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Some Texas Public Schools' Bible Courses Are Biased, Study Finds

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  • An empty classroom is seen in this undated file photo.
    (Photo: Wikimedia Commons)
    An empty classroom is seen in this undated file photo.
By Katherine Weber, Christian Post Reporter
January 17, 2013|4:48 pm

A recent study released by an education watchdog group has found that there is fault with the way Bible classes are taught in Texas, with many schools showing favoritism toward Protestantism over Roman Catholicism and other faiths.

Mark Chancey, a professor of Religious Studies at Dallas-based Southern Methodist University, conducted the study, released Wednesday, in accordance with the Texas Freedom Network, a watchdog group which monitors religious liberties as well as the public education system in Texas.

The study found that out of the 60 Texas public schools offering Bible classes, at least one third of them are not meeting the state requirements to remain unbiased and academically sound.

As Chancey told The Associated Press, the primary issue behind the Bible classes is that many of them offer a biased view of religion favoring conservative Protestantism, and fail to properly address Roman Catholicism, Judaism, or mainstream Protestantism.

Chancey affirms that the teaching of Judaism is especially problematic, saying, "At a basic level, students are often being taught to experience Judaism only through Christian eyes."

"The bottom line is that [public schools] are not supposed to promote any particular religious view over other religious views, nor can they promote religion or non-religion over the other," Chancey told the Austin-American Statesman.

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As Chancey told Fox News Austin, the main issue is that teachers are not being provided by the state with proper guidelines or resources, and therefore they "often fall back either on their own religious background or popular culture and that's exactly what the law's safe guards intended to prevent."

One issue, as listed in the study, published online, was that "a number of courses and their instructional materials incorporate pseudo-scholarship, including claims that the Bible provides scientific proof of a 6,000-year-old Earth [young Earth creationism] and that the United States was founded as a Christian nation based on biblical Christian principles."

"At least one district's Bible course includes materials suggesting that the origins of racial diversity among humans today can be traced back to a curse placed on Noah's son in the biblical story of the flood. Such claims have long been a foundational component of some forms of racism," the study adds.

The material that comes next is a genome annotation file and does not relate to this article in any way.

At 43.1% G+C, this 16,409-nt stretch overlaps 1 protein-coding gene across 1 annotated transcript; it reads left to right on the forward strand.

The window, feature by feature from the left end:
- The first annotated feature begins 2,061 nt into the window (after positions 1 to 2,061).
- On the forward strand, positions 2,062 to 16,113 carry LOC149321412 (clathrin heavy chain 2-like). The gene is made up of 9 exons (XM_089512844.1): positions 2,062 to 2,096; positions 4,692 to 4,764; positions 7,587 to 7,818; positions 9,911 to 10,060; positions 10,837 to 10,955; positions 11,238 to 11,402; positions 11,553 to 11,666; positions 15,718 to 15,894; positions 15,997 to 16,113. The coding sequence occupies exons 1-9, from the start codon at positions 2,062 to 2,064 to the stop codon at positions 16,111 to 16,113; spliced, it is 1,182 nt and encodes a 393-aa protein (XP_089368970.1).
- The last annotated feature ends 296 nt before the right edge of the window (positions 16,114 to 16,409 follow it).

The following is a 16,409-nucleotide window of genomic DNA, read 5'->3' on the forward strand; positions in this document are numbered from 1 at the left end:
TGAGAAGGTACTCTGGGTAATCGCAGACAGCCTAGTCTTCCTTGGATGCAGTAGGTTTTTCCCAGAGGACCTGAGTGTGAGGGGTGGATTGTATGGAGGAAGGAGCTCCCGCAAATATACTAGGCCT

Additional criticism includes the lack of standardization among Bible classes throughout the state, the use of textbooks originally designed for Sunday School, and the failure to distinguish between history and science when teaching the Bible.

"If the Bible and the study of the Bible isn't getting the respect it deserves, and the faith of our students is not getting the respect it deserves in these classes, this is instruction that should be taking place in congregations and at home and not at our public schools," Kathy Miller, president of the Texas Freedom Network, said in a statement regarding the study.

Jonathan Saenz, president of Texas Values, a watchdog group for biblical, Judeo-Christian values and religious freedom in Texas, told Fox News Austin that he believes the results of the study are skewed due to liberal bias, and that the law allowing for Bible classes is being used correctly.

"The law is very clear in how you are supposed to teach these things, the Supreme Court has even said its constitutional to do it, but you have to look at this complaint from this left wing group from the lens of the bias that they already bring to this issue, they're very hostile to people of religious beliefs particularly Christianity so it's no surprise that they will be hostile to anything related to the Bible in public schools," Saenz said of the study.

In 2007, the Texas State Legislature passed a law that allows Bible classes to be taught in public schools. The law included guidelines on how to teach the courses, but teachers reportedly did not receive proper training.

Guidelines for the law, House Bill 1287, state that Bible elective courses may be made available in public schools as long as they took an impartial approach to religion and focused primarily on the Bible's cultural and historical influence.

The Texas Freedom Network has now reportedly called on the Texas Legislature to provide funding for training courses so that teachers may be better prepared.

Additionally, the watchdog group advised the State Board of Education to implement more specific guidelines for educators to follow when teaching religion courses so that the classes may be homogenized throughout the state.

 

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